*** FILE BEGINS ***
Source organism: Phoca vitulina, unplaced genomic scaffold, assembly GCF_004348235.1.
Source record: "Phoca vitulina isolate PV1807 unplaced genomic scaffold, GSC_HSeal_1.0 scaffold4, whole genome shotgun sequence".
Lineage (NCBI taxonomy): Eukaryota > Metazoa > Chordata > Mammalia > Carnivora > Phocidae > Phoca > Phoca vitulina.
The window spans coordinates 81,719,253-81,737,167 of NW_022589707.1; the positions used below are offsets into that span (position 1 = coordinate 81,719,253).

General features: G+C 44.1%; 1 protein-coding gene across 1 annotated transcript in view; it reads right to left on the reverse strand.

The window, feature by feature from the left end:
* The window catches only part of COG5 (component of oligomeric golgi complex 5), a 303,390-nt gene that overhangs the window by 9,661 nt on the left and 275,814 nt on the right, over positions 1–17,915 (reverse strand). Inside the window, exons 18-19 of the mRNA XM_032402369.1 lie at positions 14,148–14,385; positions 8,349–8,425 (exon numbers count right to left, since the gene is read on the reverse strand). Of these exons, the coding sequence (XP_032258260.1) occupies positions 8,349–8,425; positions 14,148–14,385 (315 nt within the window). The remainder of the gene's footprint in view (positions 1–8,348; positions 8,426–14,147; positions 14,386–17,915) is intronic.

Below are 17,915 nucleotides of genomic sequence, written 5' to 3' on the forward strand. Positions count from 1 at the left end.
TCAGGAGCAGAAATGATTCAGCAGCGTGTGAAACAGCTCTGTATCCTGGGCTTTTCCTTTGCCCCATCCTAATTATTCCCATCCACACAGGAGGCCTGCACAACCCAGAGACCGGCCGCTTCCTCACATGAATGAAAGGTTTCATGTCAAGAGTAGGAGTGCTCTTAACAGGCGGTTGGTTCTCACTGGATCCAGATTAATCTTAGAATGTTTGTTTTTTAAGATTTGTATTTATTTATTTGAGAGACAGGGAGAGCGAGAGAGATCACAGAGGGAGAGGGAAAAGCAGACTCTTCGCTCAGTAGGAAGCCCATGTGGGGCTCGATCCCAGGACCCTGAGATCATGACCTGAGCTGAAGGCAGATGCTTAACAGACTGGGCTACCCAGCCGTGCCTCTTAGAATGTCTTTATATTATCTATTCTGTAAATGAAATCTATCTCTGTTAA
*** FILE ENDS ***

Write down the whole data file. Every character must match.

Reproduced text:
Source organism: Phoca vitulina, unplaced genomic scaffold, assembly GCF_004348235.1.
Source record: "Phoca vitulina isolate PV1807 unplaced genomic scaffold, GSC_HSeal_1.0 scaffold4, whole genome shotgun sequence".
Lineage (NCBI taxonomy): Eukaryota > Metazoa > Chordata > Mammalia > Carnivora > Phocidae > Phoca > Phoca vitulina.
The window spans coordinates 81,719,253-81,737,167 of NW_022589707.1; the positions used below are offsets into that span (position 1 = coordinate 81,719,253).

General features: G+C 44.1%; 1 protein-coding gene across 1 annotated transcript in view; it reads right to left on the reverse strand.

The window, feature by feature from the left end:
* The window catches only part of COG5 (component of oligomeric golgi complex 5), a 303,390-nt gene that overhangs the window by 9,661 nt on the left and 275,814 nt on the right, over positions 1–17,915 (reverse strand). Inside the window, exons 18-19 of the mRNA XM_032402369.1 lie at positions 14,148–14,385; positions 8,349–8,425 (exon numbers count right to left, since the gene is read on the reverse strand). Of these exons, the coding sequence (XP_032258260.1) occupies positions 8,349–8,425; positions 14,148–14,385 (315 nt within the window). The remainder of the gene's footprint in view (positions 1–8,348; positions 8,426–14,147; positions 14,386–17,915) is intronic.

Below are 17,915 nucleotides of genomic sequence, written 5' to 3' on the forward strand. Positions count from 1 at the left end.
TCAGGAGCAGAAATGATTCAGCAGCGTGTGAAACAGCTCTGTATCCTGGGCTTTTCCTTTGCCCCATCCTAATTATTCCCATCCACACAGGAGGCCTGCACAACCCAGAGACCGGCCGCTTCCTCACATGAATGAAAGGTTTCATGTCAAGAGTAGGAGTGCTCTTAACAGGCGGTTGGTTCTCACTGGATCCAGATTAATCTTAGAATGTTTGTTTTTTAAGATTTGTATTTATTTATTTGAGAGACAGGGAGAGCGAGAGAGATCACAGAGGGAGAGGGAAAAGCAGACTCTTCGCTCAGTAGGAAGCCCATGTGGGGCTCGATCCCAGGACCCTGAGATCATGACCTGAGCTGAAGGCAGATGCTTAACAGACTGGGCTACCCAGCCGTGCCTCTTAGAATGTCTTTATATTATCTATTCTGTAAATGAAATCTATCTCTGTTAA